“The good thing about our writing partners is that we had someone to ask a question whether it was about a word or if a sentence made any sense.  Also, they gave us some constructive criticism which helped make our essays better.” – Scott S.

I love reading student reflections at the end of a writing unit, and I always elicit feedback about writing partners. These responses help to validate the choice to incorporate partnerships into daily practice. I don’t know what I would do without my partners, and oftentimes, my students feel the same.

Environment

Getting a classroom ready for school to start

Last evening, I attended a local festival which is very popular in Dublin, Ohio – the Dublin Irish Festival. As I walked around and listened to wonderful music and talked with many friends,  I am sure that I had at least twenty people ask me, “Are you ready for school to start?” I could tell by some of their faces that they were surprised by my reaction – “Oh my gosh, yes! I am so ready for school to start!” I’m not sure why people assume that teachers are sad or disappointed when the school year is upon us. (Unfortunately,I would imagine that there are some teachers who are not excited for school to start – I’m not judging…people are in different places/stages of life.) This is one of my favorite times of the year because I get to organize books and add new purchases to my bookshelves, I also get to talk with colleagues and “plan” for what’s to come, and I get to create a bulletin board – wait, actually, that is my least favorite thing to do at this time of year.

 

So today, I spent four or so hours in my classroom in order to start preparing for the start Screen Shot 2017-08-15 at 3.19.06 PMof school. (I did put paper on a bulletin board and a boarder…no idea what else is going on it yet.) I used to wallpaper my walls with cute posters, but I don’t do that anymore. I have a “Reading” sign and a “Writing” sign on my back wall. As the year progresses, chart paper and other posters will be displayed as they are created by my students and myself as we learn, think, and reflect. (I’m sure I saw this idea on Twitter, but I am unable to remember who shared it – sorry!)

 

My “Word Wall” is also easy to put together since it only says “Word Work” on my cabinets. Each year the words that will make it onto the wall are different because my Screen Shot 2017-08-15 at 3.19.13 PMstudents are different. The words that we discussed and studied last year will probably not be the same ones as this year. I love the fact that our wall is unique to my current students and based on what vocabulary words they need and not the work I assume they will need.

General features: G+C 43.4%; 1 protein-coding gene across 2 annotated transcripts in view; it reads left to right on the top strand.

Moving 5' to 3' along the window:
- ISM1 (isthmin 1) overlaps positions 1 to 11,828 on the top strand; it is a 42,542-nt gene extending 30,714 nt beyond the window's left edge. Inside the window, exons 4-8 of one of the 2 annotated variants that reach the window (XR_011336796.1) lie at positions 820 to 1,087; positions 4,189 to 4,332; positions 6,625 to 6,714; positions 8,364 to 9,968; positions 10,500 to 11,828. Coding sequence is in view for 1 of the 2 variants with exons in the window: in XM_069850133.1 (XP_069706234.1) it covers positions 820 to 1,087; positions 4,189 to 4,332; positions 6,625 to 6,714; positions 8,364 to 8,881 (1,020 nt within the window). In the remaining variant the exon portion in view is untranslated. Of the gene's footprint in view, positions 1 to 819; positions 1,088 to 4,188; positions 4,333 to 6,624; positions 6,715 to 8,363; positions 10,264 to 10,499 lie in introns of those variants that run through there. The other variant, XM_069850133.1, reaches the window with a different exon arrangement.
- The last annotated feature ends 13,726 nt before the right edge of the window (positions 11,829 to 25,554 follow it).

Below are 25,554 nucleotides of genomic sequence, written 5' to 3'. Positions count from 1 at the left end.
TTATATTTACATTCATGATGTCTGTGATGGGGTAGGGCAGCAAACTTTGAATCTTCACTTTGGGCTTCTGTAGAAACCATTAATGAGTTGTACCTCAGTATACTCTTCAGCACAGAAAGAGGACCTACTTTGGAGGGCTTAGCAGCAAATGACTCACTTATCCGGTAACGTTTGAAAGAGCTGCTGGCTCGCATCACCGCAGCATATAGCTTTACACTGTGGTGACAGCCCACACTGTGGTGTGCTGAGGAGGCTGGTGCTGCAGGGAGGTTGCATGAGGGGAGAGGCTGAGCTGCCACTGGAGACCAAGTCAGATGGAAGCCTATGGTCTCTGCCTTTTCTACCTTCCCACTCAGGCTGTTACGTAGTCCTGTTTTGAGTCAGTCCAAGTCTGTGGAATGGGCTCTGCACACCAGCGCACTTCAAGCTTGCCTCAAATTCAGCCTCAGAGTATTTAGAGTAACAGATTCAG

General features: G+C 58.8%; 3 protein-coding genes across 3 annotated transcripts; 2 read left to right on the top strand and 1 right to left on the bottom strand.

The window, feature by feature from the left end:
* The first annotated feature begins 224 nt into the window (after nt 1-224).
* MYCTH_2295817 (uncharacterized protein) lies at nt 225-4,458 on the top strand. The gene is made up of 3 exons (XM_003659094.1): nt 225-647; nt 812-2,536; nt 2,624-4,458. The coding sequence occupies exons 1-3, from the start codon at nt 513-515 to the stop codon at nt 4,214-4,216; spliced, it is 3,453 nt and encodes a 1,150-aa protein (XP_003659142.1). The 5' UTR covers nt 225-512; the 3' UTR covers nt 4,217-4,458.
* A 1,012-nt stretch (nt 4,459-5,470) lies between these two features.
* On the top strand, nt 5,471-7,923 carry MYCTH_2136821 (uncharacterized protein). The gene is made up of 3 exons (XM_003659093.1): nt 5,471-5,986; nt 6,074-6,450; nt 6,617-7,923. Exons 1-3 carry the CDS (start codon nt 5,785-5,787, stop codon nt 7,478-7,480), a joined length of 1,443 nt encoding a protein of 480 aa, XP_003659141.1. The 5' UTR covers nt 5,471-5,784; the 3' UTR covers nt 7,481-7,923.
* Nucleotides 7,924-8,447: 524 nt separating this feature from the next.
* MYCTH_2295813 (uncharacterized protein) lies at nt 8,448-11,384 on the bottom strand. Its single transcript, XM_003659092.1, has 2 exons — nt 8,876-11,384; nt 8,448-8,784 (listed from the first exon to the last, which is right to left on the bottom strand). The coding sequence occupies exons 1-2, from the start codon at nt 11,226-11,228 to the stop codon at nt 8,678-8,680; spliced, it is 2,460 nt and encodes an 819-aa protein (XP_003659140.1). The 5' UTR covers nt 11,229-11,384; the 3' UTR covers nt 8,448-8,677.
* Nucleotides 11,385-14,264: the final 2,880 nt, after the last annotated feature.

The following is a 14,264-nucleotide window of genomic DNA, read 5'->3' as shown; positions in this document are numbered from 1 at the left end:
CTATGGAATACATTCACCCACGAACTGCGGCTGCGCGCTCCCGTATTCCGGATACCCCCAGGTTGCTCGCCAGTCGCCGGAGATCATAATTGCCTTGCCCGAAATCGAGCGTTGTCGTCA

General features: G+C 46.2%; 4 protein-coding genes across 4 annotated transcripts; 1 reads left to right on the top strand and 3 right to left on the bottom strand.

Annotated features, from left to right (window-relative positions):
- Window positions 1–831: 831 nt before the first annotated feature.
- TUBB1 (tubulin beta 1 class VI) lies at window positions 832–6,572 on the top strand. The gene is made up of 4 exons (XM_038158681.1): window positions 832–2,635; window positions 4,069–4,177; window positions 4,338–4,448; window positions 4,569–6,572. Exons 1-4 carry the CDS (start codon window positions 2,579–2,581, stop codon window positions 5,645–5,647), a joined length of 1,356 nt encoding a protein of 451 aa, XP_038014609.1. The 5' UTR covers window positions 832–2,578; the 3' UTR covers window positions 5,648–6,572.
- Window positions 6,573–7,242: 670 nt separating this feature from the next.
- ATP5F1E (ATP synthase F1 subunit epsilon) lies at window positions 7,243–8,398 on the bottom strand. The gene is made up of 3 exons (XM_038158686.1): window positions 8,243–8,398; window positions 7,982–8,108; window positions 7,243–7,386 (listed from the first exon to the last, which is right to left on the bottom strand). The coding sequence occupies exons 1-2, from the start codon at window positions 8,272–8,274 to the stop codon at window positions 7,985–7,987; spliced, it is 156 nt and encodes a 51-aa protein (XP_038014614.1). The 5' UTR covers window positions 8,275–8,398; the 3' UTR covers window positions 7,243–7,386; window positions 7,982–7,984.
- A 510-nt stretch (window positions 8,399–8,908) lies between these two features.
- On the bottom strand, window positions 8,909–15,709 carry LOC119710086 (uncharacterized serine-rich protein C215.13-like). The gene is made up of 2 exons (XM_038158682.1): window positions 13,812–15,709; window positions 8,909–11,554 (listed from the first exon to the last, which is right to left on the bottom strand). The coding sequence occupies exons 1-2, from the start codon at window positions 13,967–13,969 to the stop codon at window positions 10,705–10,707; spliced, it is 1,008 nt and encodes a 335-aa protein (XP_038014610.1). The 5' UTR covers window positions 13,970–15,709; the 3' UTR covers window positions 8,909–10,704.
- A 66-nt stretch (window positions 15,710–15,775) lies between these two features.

I added two new bookcases to my classroom this year and spent some time rearranging books. My preference is to organize my books my genre. I never seem to Screen Shot 2017-08-15 at 3.19.21 PMhave enough space for all the books! Since I am an “old” (maybe a better word is “veteran”) teacher, I have hundreds of books that I have purchased or that my district and principal have generously purchased for my classroom library. As I reacquainted myself with the books,I couldn’t help but think about former students and what books I shared with them or recommended to them. I also couldn’t help but envision the students who will join me in two weeks and wonder what types of books they will like or want to read. Such an adventure is awaiting me!

 

Finally, I moved a few bookcases around to create a “meeting space” for us. (For those of Screen Shot 2017-08-15 at 3.19.29 PMyou who know me, this was a difficult task. I tend to be a creature of habit, and I moved two bookcases to partly cover my bulletin board – gasp!) The last few years, my students have crowded into a rather small area for read-aloud time. It is difficult to convince growing and gangly eighth graders to cram into a little corner of my library to listen to picture books or have discussions about short texts. My new “meeting space” isn’t big, but I hope that it encourages a little more willingness to gather and chat without sitting in traditional desks and tables.

 

My room may look a little “sparse” for the start of school, but I know that soon it will be filled with students and the thoughtful learning that we will do together. I hope that Room 241 will be a safe space for the 130 students I see each day to talk, read, write, process, struggle, learn, and reflect together. I’m ready!

 

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Two other pictures I had to share:

My only other “poster” – who would argue with a quote from Wonder adorning the wall in a classroom?Screen Shot 2017-08-15 at 3.19.36 PM

 

First book to book talk is on my chalk tray and ready to go!Screen Shot 2017-08-15 at 3.19.49 PM